Re: [URN] [Fwd: "U stands for Uniform"]

David G. Durand (
Wed, 21 Jan 1998 16:31:54 -0500

From: "David G. Durand" <>
Message-Id: <>
Date: Wed, 21 Jan 1998 16:31:54 -0500
In-Reply-To: Larry Masinter <>
To: uri@Bunyip.Com, urn-ietf@Bunyip.Com
Subject: Re: [URN] [Fwd: "U stands for Uniform"]

On Jan 21, 11:37am, Larry Masinter wrote:
> Something is "appropriate" if it has a defined meaning. If it's not defined,
> then you shouldn't use it. If it is defined, then you can. Whether or not it
> is defined is not an issue for the syntax, it's an issue for the semantics.
> (We should take the word "semantics" out of the title of (b), since
> the body of (b) talks entirely about syntax. I am not proposing any
> other change to (b) than to change the title.)

This seems quite good. URIs must (practically speaking) have the current rules
for "/", "?", "#", etc. because those rules are already embedded in our
software and standards. This does not mean, as you point out, that _every_ URI
must use these features. It cannot use _those characters_ except in the ways
that they are already used.


> It's *important* that all URI processing software be assured that the URI
> processing software knows that it doesn't have to first look up the scheme
> before it does syntactic processing of "#", "?" and "/". We have to make
> it CLEAR that those syntactic elements are completely scheme independent,
> and the processing of them can be independent of whether the scheme is really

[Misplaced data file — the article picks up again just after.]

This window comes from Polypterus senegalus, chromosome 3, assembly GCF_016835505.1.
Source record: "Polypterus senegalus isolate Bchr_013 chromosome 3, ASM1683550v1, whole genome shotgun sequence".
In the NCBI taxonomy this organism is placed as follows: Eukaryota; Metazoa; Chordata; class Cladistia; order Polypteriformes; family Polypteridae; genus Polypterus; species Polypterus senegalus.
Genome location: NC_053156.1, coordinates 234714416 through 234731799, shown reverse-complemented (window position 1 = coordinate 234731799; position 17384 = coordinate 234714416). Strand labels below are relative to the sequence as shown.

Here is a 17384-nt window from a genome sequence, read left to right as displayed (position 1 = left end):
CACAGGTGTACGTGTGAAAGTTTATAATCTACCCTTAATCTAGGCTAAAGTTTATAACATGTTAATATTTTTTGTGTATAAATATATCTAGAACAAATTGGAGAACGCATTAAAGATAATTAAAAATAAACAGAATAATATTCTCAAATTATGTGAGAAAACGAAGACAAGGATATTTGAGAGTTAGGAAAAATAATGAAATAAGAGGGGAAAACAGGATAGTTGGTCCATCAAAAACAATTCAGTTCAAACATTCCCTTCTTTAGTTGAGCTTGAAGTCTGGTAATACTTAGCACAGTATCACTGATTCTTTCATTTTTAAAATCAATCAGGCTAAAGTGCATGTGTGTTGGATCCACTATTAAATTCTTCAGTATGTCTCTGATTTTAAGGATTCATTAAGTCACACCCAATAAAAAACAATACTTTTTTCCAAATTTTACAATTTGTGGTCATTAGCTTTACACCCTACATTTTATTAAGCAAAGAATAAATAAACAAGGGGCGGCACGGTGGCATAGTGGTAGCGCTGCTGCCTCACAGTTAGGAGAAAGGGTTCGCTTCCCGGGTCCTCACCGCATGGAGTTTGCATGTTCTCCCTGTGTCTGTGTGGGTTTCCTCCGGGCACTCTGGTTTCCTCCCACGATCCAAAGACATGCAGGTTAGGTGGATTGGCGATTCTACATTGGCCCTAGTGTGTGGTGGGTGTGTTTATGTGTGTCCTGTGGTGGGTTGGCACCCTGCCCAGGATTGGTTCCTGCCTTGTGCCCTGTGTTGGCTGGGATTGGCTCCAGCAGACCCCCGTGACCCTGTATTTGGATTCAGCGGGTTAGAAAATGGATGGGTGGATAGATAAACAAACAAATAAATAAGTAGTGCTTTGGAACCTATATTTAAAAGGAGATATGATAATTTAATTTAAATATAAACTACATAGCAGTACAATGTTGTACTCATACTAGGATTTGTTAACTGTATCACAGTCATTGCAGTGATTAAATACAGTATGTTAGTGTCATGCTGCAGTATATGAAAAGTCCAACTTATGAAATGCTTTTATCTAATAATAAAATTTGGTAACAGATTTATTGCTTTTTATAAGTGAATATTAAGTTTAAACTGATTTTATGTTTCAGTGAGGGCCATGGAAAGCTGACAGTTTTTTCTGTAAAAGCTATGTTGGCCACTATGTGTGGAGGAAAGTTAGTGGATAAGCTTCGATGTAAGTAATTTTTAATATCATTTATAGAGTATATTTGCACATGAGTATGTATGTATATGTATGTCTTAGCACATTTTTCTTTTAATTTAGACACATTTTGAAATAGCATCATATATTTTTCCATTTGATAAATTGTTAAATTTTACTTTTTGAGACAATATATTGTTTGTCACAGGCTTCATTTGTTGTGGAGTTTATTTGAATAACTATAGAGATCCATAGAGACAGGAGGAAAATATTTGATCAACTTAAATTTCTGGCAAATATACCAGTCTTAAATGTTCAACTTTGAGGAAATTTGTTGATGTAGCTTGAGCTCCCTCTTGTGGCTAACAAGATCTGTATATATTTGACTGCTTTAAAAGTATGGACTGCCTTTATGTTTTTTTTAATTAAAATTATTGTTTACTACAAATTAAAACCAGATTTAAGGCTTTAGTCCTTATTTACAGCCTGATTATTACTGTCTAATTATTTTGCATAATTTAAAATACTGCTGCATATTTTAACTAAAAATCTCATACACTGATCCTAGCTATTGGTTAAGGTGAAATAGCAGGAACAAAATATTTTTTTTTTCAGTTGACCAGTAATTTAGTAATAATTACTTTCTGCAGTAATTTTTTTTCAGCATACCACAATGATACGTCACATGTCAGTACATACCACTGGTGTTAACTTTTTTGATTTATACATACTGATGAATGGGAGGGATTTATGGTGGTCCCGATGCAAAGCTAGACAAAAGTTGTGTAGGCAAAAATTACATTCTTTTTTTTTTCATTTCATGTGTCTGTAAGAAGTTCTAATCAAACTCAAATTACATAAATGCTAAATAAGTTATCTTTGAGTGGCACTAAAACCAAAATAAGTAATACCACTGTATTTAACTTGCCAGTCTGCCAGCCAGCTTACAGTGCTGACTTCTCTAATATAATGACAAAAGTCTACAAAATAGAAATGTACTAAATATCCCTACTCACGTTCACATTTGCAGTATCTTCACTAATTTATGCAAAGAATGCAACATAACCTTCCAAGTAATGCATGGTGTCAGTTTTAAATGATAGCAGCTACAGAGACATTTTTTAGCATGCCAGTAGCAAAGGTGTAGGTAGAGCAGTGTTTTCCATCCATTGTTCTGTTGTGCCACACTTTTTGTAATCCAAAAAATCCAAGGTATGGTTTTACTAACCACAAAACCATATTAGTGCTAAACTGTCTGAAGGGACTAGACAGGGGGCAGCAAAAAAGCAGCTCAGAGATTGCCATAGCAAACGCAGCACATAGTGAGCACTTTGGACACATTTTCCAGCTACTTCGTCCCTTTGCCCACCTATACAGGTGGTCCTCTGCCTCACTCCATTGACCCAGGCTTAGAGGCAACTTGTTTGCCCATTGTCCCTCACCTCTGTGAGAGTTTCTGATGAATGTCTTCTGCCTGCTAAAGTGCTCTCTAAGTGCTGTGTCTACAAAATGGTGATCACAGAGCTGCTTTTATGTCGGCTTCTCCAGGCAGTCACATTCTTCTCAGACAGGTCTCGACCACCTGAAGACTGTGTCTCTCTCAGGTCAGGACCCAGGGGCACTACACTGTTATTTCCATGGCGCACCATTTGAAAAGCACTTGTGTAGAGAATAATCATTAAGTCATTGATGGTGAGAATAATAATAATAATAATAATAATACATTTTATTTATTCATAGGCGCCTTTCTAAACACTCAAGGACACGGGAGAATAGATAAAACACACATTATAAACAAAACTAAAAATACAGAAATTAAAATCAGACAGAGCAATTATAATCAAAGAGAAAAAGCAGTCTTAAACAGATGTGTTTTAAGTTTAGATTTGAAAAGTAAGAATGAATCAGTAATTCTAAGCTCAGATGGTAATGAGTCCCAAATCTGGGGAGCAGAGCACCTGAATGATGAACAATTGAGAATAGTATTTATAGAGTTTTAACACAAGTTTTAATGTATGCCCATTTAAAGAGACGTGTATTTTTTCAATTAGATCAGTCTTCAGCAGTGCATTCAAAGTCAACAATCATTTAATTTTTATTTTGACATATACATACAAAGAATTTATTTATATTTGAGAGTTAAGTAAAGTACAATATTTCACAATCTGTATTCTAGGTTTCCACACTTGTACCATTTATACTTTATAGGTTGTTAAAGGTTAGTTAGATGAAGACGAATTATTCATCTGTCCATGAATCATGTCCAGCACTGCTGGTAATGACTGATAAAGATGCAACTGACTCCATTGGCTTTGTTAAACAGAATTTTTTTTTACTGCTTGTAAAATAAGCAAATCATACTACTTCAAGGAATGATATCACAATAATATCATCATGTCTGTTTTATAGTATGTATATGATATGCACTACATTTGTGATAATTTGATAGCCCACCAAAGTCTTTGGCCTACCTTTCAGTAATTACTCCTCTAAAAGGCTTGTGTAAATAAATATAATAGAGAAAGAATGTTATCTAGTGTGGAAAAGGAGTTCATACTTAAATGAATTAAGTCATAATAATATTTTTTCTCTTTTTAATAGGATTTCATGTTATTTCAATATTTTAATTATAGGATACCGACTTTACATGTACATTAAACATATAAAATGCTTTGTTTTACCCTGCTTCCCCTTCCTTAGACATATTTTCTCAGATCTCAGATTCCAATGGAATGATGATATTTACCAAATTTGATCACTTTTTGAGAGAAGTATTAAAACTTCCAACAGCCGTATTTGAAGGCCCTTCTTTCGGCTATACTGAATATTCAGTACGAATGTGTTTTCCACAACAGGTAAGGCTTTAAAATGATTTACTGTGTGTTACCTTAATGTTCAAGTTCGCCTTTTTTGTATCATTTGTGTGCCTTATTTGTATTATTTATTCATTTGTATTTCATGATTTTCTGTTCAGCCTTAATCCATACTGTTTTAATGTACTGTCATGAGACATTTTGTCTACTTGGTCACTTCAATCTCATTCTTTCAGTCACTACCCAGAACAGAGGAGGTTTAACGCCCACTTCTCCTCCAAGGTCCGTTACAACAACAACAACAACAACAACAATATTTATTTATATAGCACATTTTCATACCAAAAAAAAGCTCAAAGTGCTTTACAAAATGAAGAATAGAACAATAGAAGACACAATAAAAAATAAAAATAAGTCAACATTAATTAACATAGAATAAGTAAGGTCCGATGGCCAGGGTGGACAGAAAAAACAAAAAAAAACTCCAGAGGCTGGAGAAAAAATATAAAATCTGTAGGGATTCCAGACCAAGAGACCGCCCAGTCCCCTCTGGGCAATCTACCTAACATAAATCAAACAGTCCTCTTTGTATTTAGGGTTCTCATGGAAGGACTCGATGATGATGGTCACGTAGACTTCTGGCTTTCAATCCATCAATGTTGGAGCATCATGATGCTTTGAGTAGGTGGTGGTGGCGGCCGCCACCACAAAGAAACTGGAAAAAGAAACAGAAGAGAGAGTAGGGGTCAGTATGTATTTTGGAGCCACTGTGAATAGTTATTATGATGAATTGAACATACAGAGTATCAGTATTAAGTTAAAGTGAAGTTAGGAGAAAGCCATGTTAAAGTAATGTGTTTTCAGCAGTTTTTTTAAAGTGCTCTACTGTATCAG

> "urn" which has different rules of semantics.

Right. URNs will be deployed much more readily if they fit in the same
syntactic slots where URLs do currently. This is more important than an "ideal"
syntax for URNs (which may look uglier when special characters need to be

> Hiding the distinction by having two documents, one of which doesn't even
> mention those elements would be WRONG.


A good set of arguments as well. Let's not delay URNs just because unification
with URLs may give us syntactic options we can outlaw later.

And, as I said before, any URN that _can_ be resolved to an XML resource,
_should_ be usable with an XML fragment identifier. XLL (XML linking)
essentially depends on this. We even want to define the meaning of query
strings for XML documents, because we want to have a standard for server-side
fragment distribution.

Of course, some namespaces can't necessarily use any of these things. In
particular this is true for namespaces that aren't resolvable to data, like
many cataloging and metadata related URNs, e.g. for authors, artists, archival
sites, etc.

If a URN namespace definition doesn't define a meaning for features like
hierarchy and fragment-IDs, then they would only be legal if another standard
(with reason, presumably) did define such behaviour.

David Durand       |
Boston University Computer Science        | Dynamic Diagrams  |
                                          | MAPA: mapping for the WWW